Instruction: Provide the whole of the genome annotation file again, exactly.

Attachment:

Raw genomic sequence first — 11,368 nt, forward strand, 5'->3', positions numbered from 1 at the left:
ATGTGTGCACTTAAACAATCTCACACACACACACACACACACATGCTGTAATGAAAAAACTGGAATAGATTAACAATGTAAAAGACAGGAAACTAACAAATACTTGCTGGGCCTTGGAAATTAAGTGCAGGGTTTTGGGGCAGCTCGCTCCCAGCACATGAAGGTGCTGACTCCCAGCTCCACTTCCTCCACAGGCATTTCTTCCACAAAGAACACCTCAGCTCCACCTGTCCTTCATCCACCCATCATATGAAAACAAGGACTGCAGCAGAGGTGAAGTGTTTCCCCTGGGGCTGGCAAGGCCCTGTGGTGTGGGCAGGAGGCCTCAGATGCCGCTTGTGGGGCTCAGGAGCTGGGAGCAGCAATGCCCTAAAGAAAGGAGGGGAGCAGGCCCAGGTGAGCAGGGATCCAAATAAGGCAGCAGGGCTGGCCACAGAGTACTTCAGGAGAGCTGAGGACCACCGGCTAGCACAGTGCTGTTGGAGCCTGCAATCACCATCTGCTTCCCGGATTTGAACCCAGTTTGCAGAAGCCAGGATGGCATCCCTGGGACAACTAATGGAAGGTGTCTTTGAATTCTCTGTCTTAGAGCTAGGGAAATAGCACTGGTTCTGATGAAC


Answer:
Raw genomic sequence first — 11,368 nt, forward strand, 5'->3', positions numbered from 1 at the left:
ATGTGTGCACTTAAACAATCTCACACACACACACACACACACATGCTGTAATGAAAAAACTGGAATAGATTAACAATGTAAAAGACAGGAAACTAACAAATACTTGCTGGGCCTTGGAAATTAAGTGCAGGGTTTTGGGGCAGCTCGCTCCCAGCACATGAAGGTGCTGACTCCCAGCTCCACTTCCTCCACAGGCATTTCTTCCACAAAGAACACCTCAGCTCCACCTGTCCTTCATCCACCCATCATATGAAAACAAGGACTGCAGCAGAGGTGAAGTGTTTCCCCTGGGGCTGGCAAGGCCCTGTGGTGTGGGCAGGAGGCCTCAGATGCCGCTTGTGGGGCTCAGGAGCTGGGAGCAGCAATGCCCTAAAGAAAGGAGGGGAGCAGGCCCAGGTGAGCAGGGATCCAAATAAGGCAGCAGGGCTGGCCACAGAGTACTTCAGGAGAGCTGAGGACCACCGGCTAGCACAGTGCTGTTGGAGCCTGCAATCACCATCTGCTTCCCGGATTTGAACCCAGTTTGCAGAAGCCAGGATGGCATCCCTGGGACAACTAATGGAAGGTGTCTTTGAATTCTCTGTCTTAGAGCTAGGGAAATAGCACTGGTTCTGATGAAC